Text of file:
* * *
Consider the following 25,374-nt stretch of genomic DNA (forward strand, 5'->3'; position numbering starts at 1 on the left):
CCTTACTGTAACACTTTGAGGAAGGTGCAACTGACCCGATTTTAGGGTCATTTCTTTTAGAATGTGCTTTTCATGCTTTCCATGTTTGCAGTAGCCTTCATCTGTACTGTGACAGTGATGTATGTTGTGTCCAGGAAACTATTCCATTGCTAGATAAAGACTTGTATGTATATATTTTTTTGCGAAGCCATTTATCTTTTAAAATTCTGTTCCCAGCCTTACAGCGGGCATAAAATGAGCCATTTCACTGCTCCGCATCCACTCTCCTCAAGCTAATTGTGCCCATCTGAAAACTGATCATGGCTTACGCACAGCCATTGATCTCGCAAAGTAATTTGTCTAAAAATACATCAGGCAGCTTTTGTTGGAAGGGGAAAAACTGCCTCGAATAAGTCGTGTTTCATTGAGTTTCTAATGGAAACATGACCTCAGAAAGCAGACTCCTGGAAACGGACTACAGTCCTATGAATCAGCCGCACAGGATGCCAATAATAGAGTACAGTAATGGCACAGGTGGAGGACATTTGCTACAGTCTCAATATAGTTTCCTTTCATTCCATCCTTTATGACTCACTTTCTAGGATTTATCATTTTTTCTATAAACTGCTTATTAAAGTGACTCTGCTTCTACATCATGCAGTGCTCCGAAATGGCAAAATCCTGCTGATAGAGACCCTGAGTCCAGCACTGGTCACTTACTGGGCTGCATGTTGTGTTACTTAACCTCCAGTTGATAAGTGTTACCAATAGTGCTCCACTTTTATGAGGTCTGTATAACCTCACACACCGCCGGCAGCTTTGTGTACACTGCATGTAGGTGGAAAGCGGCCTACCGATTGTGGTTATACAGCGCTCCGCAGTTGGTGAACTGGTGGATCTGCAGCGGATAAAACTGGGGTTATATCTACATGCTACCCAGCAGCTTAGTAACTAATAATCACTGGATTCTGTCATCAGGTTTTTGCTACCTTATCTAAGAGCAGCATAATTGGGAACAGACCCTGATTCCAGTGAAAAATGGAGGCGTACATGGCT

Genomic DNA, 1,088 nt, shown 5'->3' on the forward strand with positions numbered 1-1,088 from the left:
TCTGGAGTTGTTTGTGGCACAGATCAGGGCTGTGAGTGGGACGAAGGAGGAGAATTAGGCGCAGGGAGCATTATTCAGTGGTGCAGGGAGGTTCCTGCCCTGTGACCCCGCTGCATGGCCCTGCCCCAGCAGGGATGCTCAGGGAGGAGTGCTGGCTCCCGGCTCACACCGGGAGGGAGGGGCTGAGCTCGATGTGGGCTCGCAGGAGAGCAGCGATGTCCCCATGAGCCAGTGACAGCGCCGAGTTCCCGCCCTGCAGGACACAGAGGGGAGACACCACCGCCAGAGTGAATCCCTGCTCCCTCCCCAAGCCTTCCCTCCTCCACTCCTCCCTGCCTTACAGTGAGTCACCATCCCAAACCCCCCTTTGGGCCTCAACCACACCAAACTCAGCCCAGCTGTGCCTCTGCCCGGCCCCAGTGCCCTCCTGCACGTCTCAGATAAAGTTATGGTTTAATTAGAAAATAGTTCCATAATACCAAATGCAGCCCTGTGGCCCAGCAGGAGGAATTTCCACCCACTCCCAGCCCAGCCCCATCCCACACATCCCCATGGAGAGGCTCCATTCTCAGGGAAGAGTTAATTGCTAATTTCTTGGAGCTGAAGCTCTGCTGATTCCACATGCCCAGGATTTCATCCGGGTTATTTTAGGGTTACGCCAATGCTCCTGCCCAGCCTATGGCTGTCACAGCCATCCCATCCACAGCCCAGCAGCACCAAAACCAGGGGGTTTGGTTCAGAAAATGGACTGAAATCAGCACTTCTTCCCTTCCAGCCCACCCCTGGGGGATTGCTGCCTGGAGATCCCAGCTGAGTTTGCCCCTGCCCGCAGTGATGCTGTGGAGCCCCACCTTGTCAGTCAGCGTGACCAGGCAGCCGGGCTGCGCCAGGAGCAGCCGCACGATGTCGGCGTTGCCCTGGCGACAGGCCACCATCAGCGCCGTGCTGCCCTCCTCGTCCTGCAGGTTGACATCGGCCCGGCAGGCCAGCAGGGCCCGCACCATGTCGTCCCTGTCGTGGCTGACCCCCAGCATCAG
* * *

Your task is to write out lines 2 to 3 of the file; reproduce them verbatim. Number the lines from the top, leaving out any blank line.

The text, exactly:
CCTTACTGTAACACTTTGAGGAAGGTGCAACTGACCCGATTTTAGGGTCATTTCTTTTAGAATGTGCTTTTCATGCTTTCCATGTTTGCAGTAGCCTTCATCTGTACTGTGACAGTGATGTATGTTGTGTCCAGGAAACTATTCCATTGCTAGATAAAGACTTGTATGTATATATTTTTTTGCGAAGCCATTTATCTTTTAAAATTCTGTTCCCAGCCTTACAGCGGGCATAAAATGAGCCATTTCACTGCTCCGCATCCACTCTCCTCAAGCTAATTGTGCCCATCTGAAAACTGATCATGGCTTACGCACAGCCATTGATCTCGCAAAGTAATTTGTCTAAAAATACATCAGGCAGCTTTTGTTGGAAGGGGAAAAACTGCCTCGAATAAGTCGTGTTTCATTGAGTTTCTAATGGAAACATGACCTCAGAAAGCAGACTCCTGGAAACGGACTACAGTCCTATGAATCAGCCGCACAGGATGCCAATAATAGAGTACAGTAATGGCACAGGTGGAGGACATTTGCTACAGTCTCAATATAGTTTCCTTTCATTCCATCCTTTATGACTCACTTTCTAGGATTTATCATTTTTTCTATAAACTGCTTATTAAAGTGACTCTGCTTCTACATCATGCAGTGCTCCGAAATGGCAAAATCCTGCTGATAGAGACCCTGAGTCCAGCACTGGTCACTTACTGGGCTGCATGTTGTGTTACTTAACCTCCAGTTGATAAGTGTTACCAATAGTGCTCCACTTTTATGAGGTCTGTATAACCTCACACACCGCCGGCAGCTTTGTGTACACTGCATGTAGGTGGAAAGCGGCCTACCGATTGTGGTTATACAGCGCTCCGCAGTTGGTGAACTGGTGGATCTGCAGCGGATAAAACTGGGGTTATATCTACATGCTACCCAGCAGCTTAGTAACTAATAATCACTGGATTCTGTCATCAGGTTTTTGCTACCTTATCTAAGAGCAGCATAATTGGGAACAGACCCTGATTCCAGTGAAAAATGGAGGCGTACATGGCT

Genomic DNA, 1,088 nt, shown 5'->3' on the forward strand with positions numbered 1-1,088 from the left: